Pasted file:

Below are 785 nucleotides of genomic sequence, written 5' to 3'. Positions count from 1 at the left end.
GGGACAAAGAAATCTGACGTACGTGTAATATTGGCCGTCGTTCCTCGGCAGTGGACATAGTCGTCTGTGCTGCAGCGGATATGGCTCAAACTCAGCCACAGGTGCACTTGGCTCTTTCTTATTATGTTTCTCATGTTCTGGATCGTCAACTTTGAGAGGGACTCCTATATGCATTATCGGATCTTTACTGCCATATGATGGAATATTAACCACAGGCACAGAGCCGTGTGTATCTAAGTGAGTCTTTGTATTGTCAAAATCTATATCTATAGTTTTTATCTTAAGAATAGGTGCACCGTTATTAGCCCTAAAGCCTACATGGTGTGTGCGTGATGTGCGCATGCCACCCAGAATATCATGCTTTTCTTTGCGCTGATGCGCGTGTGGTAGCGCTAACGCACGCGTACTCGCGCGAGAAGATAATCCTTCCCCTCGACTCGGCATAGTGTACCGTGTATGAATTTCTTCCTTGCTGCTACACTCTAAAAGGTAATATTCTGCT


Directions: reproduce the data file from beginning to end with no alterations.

Below are 785 nucleotides of genomic sequence, written 5' to 3'. Positions count from 1 at the left end.
GGGACAAAGAAATCTGACGTACGTGTAATATTGGCCGTCGTTCCTCGGCAGTGGACATAGTCGTCTGTGCTGCAGCGGATATGGCTCAAACTCAGCCACAGGTGCACTTGGCTCTTTCTTATTATGTTTCTCATGTTCTGGATCGTCAACTTTGAGAGGGACTCCTATATGCATTATCGGATCTTTACTGCCATATGATGGAATATTAACCACAGGCACAGAGCCGTGTGTATCTAAGTGAGTCTTTGTATTGTCAAAATCTATATCTATAGTTTTTATCTTAAGAATAGGTGCACCGTTATTAGCCCTAAAGCCTACATGGTGTGTGCGTGATGTGCGCATGCCACCCAGAATATCATGCTTTTCTTTGCGCTGATGCGCGTGTGGTAGCGCTAACGCACGCGTACTCGCGCGAGAAGATAATCCTTCCCCTCGACTCGGCATAGTGTACCGTGTATGAATTTCTTCCTTGCTGCTACACTCTAAAAGGTAATATTCTGCT